Living like a Local

Written by Caroline October 30, 2017

My host mom cutting our many desserts.

Exploring Italian mansions with my host mom.

My adorable class!

Students having fun with their Halloween shadow puppets!

Teaching a Halloween lesson!

Yummy croissants at Forno d'Asolo

        Last Thursday, I had a truly Italian experience. My day started with a company tour of a well-known and highly successful pastry company in nearby Asolo called Forno d’Asolo. Forno d’Asolo is a major supplier to bars (what Americans know as cafes) of frozen croissants and other pastry products. I had so much fun learning about the company’s history and vision, touring the impressive facility, and, of course, eating fresh croissants. Tomorrow, some of my classmates and I are giving a presentation on our visit to our Introduction to Management class. Thank you for having us, Forno d’Asolo!

           Later in the day, I got to tutor 7-year-olds at Istituti Filippin, our neighboring school. The kids were adorable! We did a lesson on Halloween, and they asked me questions about how Halloween is celebrated in America. We sang some Halloween songs and made shadow puppets. I loved talking to the students about what they are going to be for Halloween. They helped me with my Italian and we worked on their English. I see some of the students I taught around on campus, and it’s fun to say “ciao” as they walk by!

            To end the day, I participated in one of CIMBA’s popular events called Add-a-Seat. Add-a-Seat gives students the chance to have dinner at a local Italian family’s home. My host mom for the night picked me up from school with her two daughters, one of which also attends Istituti Filippin. My host mom did not speak any English besides “thank you” and “okay,” which made me rely on my limited Italian. Luckily, her daughters spoke great English and were helpful translators.         

            We had a great night getting to know each other. On the way to their home outside Padova, they took me to the unique town of Citadella. For dinner, in true Italian fashion, we had four courses. Even through our language barriers, we had great conversation and laughed about the differences between Americans and Italians, showed pictures of our families, and even watched some Italian Disney Channel. By the end of the meal, I was so stuffed with spaghetti, bread, peas, tiramisu, and love for my sweet Italian host family.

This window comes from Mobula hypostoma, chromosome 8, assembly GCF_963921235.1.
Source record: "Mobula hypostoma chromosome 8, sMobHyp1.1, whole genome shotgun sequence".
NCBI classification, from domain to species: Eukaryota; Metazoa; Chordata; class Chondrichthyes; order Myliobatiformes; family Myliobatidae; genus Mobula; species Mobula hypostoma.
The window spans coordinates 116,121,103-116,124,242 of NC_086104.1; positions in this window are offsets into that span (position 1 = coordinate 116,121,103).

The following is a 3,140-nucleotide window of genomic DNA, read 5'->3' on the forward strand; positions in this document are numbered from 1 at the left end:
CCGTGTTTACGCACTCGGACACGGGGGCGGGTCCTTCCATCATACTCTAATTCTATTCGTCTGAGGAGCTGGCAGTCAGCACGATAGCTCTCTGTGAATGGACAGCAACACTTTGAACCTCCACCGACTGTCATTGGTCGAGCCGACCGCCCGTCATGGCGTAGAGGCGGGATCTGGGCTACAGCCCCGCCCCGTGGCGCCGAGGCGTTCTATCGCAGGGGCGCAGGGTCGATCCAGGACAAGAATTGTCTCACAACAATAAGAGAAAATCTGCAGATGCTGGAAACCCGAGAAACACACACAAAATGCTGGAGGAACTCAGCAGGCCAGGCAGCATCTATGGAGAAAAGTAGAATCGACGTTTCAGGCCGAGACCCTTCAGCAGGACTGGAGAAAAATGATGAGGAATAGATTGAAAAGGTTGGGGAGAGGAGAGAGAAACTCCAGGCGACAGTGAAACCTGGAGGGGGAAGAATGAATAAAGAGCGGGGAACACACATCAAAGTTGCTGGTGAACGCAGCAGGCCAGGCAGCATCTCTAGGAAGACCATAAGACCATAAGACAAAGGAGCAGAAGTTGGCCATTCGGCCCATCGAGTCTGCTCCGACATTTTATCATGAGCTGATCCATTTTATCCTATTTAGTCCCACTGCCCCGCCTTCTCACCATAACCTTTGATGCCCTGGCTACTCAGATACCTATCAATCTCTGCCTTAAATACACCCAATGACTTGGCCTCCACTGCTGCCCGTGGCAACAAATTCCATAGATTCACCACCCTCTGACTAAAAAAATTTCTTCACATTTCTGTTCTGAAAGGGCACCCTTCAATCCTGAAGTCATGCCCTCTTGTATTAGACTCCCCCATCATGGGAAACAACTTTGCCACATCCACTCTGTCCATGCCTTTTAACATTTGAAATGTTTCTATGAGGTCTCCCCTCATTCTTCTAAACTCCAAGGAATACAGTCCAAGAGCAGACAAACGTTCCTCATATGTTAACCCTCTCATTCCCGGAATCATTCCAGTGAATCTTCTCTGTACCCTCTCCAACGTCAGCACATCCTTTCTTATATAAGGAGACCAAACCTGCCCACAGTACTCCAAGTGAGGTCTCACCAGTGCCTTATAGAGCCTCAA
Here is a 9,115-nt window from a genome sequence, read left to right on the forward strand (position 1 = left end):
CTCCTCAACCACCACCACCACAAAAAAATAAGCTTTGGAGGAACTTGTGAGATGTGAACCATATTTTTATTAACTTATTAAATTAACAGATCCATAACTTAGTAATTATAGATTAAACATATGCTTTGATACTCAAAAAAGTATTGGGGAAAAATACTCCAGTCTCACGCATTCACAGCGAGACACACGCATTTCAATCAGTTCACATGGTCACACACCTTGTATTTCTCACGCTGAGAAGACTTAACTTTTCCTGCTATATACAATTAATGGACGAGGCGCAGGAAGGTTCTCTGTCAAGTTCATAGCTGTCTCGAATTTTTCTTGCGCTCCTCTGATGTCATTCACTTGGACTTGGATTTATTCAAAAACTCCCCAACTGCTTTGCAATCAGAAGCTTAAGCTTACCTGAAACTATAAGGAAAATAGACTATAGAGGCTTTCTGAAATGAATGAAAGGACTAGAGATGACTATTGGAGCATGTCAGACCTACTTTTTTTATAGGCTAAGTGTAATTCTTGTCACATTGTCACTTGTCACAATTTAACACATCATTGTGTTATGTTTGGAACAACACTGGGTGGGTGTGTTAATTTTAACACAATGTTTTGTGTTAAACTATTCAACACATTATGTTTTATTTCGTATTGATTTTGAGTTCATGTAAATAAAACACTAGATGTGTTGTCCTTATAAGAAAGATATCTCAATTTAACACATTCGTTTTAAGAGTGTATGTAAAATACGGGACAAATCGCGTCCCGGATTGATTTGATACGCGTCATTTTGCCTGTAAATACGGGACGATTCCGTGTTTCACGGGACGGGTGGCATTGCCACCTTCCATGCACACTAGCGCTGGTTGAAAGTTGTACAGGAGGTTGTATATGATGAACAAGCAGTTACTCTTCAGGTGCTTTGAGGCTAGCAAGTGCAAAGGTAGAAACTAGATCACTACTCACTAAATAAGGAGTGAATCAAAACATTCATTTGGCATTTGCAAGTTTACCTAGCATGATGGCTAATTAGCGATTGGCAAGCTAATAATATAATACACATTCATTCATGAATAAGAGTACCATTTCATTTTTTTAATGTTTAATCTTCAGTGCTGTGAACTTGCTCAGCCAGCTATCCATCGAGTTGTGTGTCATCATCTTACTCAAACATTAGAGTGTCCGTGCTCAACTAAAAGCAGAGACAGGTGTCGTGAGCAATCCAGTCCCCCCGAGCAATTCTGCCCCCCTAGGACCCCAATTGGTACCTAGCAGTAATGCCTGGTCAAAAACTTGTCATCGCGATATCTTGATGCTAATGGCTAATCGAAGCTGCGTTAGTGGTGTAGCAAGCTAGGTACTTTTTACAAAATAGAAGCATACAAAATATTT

I was struck by the warmth of my host family. Immediately after getting in the car with them at CIMBA, they invited me to spend the weekend with them to explore Padova and Venice. And even though the mother and I could barely speak words to one another, I still felt comfortable with her. It was difficult to say goodbye, but they assured me I always have a home in Italy with them. And I truly feel like I do!

            I am grateful for the very Italian day I had last week and all the opportunities CIMBA provides to immerse myself in Italian culture. However, this weekend I head off for my nine-day trek to Brussels, Amsterdam, and Prague. I’m looking forward to the adventures to come! Ciao for now, Italy!


Ciao from PDG,



CIMBA Café Hack: The coffee in Italy tastes much different than American coffee. It has a tang to it that is a bit shocking at first. So, I have started mixing a cappuccino with the regular coffee for a more familiar taste and double the caffeine. Perfect for an early morning!